Like most new parents, we read everything we could. We were voracious.
I had a waterbirth, I nursed (not a drop of formula touched my sons lips). I grew my own food. When it came to vaccinations, Jon and I were uncertain. The research was confusing, and while the medical community was generally unwavering about vaccination, many people were doing delayed schedules, where you didn’t give more than one on a given day. A supposed intention not to overwhelm the baby’s system.
That seemed reasonable…appropriate…safe.
Even though some research suggested some vaccinations were related to Autism, we didn’t think it was plausible. At that time, before revelations discredited research, there were so many weird and loosely scientific theories about Autism. As a Clinical Psychologist, I was surrounded by families doing all kinds of things to prevent or reverse or avoid it; treatments like chelation, dietary changes. I wont list them all.
The point is this: we were not crazy.
We felt like balanced, normal, modern, (now) middle-aged american adults. We felt aware and conscientious, and like many parents were finding our footing. We were blasted like cannons into parenthood and we took it on with passion and seriousness and so, we chose a delayed schedule. We discussed this with our Pediatrician and made that choice.
All was well until the end of January 2007, when Winslow was 1½. We had just returned from a blissful trip to Hawaii where he frolicked naked on the beach, and from my cousins beautiful wedding in New York where we all got rotavirus and gave it to the whole wedding party (I don’t feel so bad anymore, they’re divorced now). Then, in Mid-January, while Jon was at a medical school interview in Iowa, Winslow came down with a fever. I called the doctor numerous times over that 24 hours – he was listless and febrile. “Wait,” she said. Wait.
By the time Jon came home, I was more worried. Shortly after, Winslow began vomiting every ten minutes on the clock. A quick visit to our pediatrician confirmed this was more than a routine illness. By the time we got to the hospital, he was limp and a spinal tap showed Pneumococcal Meningitis. Following the initial work-up, in the throws of concern and fear, our Pediatrician, after reviewing our records, confirmed we had not yet received the Pneumococcal vaccine.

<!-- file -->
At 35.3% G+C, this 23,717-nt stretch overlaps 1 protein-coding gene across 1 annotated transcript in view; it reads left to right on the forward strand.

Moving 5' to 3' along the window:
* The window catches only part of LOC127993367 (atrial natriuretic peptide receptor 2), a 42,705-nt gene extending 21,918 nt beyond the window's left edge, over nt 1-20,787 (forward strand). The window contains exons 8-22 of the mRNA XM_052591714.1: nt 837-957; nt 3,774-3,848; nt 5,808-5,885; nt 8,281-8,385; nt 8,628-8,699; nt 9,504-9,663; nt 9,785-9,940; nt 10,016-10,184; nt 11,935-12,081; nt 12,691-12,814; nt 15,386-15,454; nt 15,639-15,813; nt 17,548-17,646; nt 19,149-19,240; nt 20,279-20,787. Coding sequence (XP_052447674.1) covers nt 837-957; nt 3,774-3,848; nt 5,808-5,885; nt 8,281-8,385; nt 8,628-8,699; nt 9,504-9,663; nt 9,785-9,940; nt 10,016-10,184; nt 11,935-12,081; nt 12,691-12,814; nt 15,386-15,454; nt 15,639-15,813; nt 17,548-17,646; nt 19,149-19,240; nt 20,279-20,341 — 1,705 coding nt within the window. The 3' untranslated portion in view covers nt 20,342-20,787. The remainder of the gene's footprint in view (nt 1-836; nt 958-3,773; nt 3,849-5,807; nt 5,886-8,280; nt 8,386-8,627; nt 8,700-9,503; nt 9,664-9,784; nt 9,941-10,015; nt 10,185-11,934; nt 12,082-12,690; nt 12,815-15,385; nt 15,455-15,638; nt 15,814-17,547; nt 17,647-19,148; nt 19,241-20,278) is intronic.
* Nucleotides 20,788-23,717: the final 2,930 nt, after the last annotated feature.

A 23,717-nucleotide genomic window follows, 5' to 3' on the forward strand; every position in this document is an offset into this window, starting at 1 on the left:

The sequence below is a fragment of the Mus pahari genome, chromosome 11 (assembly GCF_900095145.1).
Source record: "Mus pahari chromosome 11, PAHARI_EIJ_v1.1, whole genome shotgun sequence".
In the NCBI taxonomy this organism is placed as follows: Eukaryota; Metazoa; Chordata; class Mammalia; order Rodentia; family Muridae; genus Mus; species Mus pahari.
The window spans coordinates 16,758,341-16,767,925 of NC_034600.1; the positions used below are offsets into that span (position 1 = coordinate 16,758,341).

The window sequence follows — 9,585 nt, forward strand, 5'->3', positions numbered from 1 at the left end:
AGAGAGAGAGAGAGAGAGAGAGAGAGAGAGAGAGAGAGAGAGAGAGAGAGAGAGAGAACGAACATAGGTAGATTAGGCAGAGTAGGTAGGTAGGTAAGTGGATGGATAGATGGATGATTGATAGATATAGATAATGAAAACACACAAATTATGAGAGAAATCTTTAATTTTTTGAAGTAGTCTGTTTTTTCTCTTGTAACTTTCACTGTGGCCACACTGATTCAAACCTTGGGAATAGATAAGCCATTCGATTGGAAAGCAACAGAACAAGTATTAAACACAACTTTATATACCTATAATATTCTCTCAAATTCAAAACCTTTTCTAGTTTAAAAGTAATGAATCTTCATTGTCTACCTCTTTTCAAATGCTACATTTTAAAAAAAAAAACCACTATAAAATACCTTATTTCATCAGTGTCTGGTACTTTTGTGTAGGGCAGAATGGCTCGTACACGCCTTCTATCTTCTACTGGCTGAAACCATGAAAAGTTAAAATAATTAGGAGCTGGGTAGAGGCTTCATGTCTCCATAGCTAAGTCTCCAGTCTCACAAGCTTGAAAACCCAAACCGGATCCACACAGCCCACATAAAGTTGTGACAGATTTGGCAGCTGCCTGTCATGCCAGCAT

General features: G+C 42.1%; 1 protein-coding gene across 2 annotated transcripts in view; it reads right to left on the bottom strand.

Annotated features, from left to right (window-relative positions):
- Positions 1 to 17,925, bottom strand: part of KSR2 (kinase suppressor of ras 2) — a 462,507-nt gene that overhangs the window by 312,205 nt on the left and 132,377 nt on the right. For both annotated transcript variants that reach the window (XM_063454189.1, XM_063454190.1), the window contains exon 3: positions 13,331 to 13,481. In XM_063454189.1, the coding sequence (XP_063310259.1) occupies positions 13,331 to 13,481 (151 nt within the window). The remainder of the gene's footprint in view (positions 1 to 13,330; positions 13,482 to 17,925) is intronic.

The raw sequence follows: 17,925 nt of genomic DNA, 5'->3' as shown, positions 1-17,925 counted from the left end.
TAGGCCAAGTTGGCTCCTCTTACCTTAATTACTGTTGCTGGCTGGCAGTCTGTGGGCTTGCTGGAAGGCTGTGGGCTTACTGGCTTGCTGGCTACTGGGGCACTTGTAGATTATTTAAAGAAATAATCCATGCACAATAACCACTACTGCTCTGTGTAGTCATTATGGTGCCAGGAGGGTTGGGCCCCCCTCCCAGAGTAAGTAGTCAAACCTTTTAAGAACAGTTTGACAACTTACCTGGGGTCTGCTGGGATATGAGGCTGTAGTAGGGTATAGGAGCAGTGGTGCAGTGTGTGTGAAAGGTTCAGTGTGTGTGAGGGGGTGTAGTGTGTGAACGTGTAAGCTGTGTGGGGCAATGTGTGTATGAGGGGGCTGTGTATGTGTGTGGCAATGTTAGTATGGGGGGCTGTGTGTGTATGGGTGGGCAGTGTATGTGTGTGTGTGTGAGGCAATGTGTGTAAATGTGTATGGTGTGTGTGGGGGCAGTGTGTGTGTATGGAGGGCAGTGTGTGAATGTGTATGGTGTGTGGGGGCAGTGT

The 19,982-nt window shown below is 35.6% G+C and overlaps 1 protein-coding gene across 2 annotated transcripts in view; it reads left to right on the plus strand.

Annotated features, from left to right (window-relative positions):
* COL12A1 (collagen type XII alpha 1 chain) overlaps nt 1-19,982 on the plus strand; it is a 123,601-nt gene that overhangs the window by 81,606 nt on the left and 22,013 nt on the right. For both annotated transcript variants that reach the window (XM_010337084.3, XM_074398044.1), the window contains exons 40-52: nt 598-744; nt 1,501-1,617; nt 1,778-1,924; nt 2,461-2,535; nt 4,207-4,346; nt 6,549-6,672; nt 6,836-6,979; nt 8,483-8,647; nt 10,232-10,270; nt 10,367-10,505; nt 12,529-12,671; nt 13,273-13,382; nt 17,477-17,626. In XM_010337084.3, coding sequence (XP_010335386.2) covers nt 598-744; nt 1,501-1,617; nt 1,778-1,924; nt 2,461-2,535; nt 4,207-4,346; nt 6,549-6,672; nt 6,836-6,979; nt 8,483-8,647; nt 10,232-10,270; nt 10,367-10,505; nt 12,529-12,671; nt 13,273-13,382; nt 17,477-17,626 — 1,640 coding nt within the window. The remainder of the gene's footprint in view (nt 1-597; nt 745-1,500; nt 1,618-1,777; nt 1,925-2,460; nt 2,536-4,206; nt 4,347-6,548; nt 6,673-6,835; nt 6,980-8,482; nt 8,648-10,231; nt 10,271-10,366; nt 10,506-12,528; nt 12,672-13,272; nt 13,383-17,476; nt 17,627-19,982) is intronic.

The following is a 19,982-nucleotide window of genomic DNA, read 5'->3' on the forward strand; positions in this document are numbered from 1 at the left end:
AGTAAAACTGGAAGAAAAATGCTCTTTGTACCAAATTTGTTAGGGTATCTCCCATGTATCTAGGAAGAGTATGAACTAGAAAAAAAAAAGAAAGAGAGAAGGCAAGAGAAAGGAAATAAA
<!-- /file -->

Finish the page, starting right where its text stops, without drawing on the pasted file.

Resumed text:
I dropped to my knees. The aching pit of sorrow-filled recognition that opened-up within us…that this may have been preventable - was overwhelming. I remember screaming, “We are not hippies! I don’t understand.”
Winslow was hospitalized for two weeks. There were many days of second-guessing and rationalizing our choices. In between the worry, the visits from friends and family, the many hours of staring at him and not being able to help his body stave off this infection, we researched this new threat (and more importantly, understanding the role our choices played in this drama).
Not every strain is covered by the vaccine. Maybe the strain of bacteria wouldn’t have been covered anyway. Maybe it wouldn’t have mattered…Maybe we would feel less guilty if we knew that piece, if we knew that it was more random than it was appearing.
We almost lost him. In fact, we began to accept that we had been lucky to have 15 months with him and tried to find grace and gratefulness. Winslow survived. He has hearing loss, and that has been its own amazing cool journey and a story for another day. We never followed up with our Pediatrician to determine the microbiology. That seemed like an excuse.
But then there is this, “ANTI-VAXXERS ARE CRAZY!” And that statement? It makes my heart beat fast.
There is so much grey in life. So many opportunities to feel guilt, second-guess, and in hind-sight recognize a different choice would have been “better.” And the child that gets vaccinated, may, later on suffer from some other of life’s unknowns: the accident, the trauma, the shooting, the abuse, the other infections and cancers and unknowns that most of us believe will never happen to them. There are striking, and complicated arguments to be made for our communal and global well-being through vaccination. But it will likely continue to be a parent’s prerogative. Jon and I do not believe that parent’s would knowingly harm their children. We have some faith we all do the best we can, and make the choices we do based on the experience we have and the people we know.
The vast majority of new parents are trying to do their BEST. Maybe they have not all read the studies in medical journals and analyzed and critiqued the arguments (have you? Be honest.). But my default is to not write them off as crazy. There are always extremes, and often, they become powerful voices to shift the center toward something better than the status quo. But calling the extremes, “Crazy,” is counterproductive. It serves no good to have write off the many smart, wonderful people that get lumped in with, “crazy.” You are polarizing further a community who feels they are doing their best. You are making it harder to communicate…To understand…To discuss.
Did we vaccinate our daughter? Yes. Do I think people who don’t vaccinate are stupid? Crazy? No. Do I want you to vaccinate? I wouldn’t dictate my beliefs on anyone. That choice IS up to you, for now. But I am happy to have a conversation about it.
Meredith Larrabee is the mother of two children, one dog, 5 fish, one hamster and a Guinea Pig. She is a Clinical Psychologist in private practice in Asheville, North Carolina; and is married to an OB-Gyn Resident who "caught" his own children at a birth center before entering Medical School.